US President Joe Biden (Photo Credit: White House Twitter)
US President Joe Biden (Photo Credit: White House Twitter)

As Taliban gains ground in Afghanistan, Biden discusses drawdown with top cabinet members

ANI | Updated: Aug 14, 2021 10:46 IST


Washington DC [US], August 14 (ANI): US President Joe Biden spoke with Secretary of State Antony Blinken, Defense Secretary Lloyd Austin and National Security Advisor Jake Sullivan about the ongoing drawdown of US civilian personnel from Afghanistan, the White House said.
Due to mounting offensive by the Taliban, the terrorist group has managed to get hold of half of the country's 34 provincial capitals and now control roughly two-thirds of Afghanistan, with the complete pullback of foreign troops just two weeks away.
As the security situation worsens in the country, 3,000 additional troops are en route to Afghanistan to assist with evacuation as the Taliban advances on Kabul.
"Today President Biden spoke with Secretary Blinken, Secretary Austin, and National Security Advisor Jake Sullivan about the ongoing efforts to safely draw down the civilian footprint in Afghanistan," the White House tweeted on Friday.

Earlier on Friday, Defense Department spokesperson John Kirby said that the US does not expect to have more than 1,000 troops remaining in the country to support the diplomatic mission once the evacuation mission has been complete.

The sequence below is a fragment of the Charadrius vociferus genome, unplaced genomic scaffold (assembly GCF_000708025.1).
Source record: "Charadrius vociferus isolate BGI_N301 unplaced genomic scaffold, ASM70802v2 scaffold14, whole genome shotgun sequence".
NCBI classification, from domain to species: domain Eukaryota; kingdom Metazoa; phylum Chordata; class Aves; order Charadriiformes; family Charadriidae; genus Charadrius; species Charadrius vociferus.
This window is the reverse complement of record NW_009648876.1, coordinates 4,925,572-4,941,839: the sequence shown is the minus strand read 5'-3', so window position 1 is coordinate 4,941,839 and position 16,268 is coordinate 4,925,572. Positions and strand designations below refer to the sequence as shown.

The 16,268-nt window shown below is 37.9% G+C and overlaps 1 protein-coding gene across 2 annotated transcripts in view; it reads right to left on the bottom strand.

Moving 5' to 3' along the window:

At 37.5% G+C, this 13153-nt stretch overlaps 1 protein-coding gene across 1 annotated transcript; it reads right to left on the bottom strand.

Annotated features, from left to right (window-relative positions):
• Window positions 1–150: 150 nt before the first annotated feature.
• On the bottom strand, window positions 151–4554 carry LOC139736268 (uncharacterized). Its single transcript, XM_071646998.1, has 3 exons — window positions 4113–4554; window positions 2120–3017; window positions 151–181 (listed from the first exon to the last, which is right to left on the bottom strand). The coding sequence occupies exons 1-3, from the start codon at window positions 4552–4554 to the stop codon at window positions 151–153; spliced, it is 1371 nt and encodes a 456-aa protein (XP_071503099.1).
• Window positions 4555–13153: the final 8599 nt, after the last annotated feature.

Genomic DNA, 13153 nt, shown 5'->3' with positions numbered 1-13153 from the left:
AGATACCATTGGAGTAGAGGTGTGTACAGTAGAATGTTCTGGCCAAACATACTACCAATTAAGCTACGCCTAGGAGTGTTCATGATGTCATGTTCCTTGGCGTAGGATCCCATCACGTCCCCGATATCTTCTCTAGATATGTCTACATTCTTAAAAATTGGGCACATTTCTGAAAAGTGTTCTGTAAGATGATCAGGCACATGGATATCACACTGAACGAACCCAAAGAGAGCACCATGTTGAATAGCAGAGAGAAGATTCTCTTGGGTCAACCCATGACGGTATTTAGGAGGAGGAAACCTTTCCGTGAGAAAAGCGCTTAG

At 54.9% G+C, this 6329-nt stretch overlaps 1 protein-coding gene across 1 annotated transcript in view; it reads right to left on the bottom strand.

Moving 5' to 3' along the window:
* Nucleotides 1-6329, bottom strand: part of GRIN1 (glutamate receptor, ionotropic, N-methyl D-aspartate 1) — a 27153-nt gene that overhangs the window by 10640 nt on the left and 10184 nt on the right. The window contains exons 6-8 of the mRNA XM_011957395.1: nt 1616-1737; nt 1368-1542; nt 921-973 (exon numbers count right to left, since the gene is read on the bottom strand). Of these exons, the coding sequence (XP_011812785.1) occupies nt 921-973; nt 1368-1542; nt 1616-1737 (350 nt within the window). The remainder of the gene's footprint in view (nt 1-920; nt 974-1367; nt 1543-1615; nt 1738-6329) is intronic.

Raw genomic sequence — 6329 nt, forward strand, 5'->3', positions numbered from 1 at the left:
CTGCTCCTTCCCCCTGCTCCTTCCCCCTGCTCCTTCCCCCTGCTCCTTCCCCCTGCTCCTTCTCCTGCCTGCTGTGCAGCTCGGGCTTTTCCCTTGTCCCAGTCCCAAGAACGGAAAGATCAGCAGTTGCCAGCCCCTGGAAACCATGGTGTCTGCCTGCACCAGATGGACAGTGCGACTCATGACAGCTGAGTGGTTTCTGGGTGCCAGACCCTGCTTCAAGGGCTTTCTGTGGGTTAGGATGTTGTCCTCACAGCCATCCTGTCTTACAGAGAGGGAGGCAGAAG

The spokesperson added that the Taliban appear to be trying to "isolate" Kabul in an attempt to get the city to surrender with relatively little bloodshed, like they did with many provincial capitals in the country.
As the Taliban races to take control of Afghanistan and the terrorist group literally on the doorstep of Kabul, the US embassy in the capital city of the war-torn country is scrambling to destroy its classified documents and evacuate American citizens.
Meanwhile, the Kabul embassy staff has begun destroying classified documents and equipment. An internal memo calls for the disposal of the American flag or items that could be used for propaganda purposes, The Washington Post reported.
Painting a grim picture of things to come in Afghanistan, one State Department official who works on security issues said that "the whole thing is about to go bad." (ANI)

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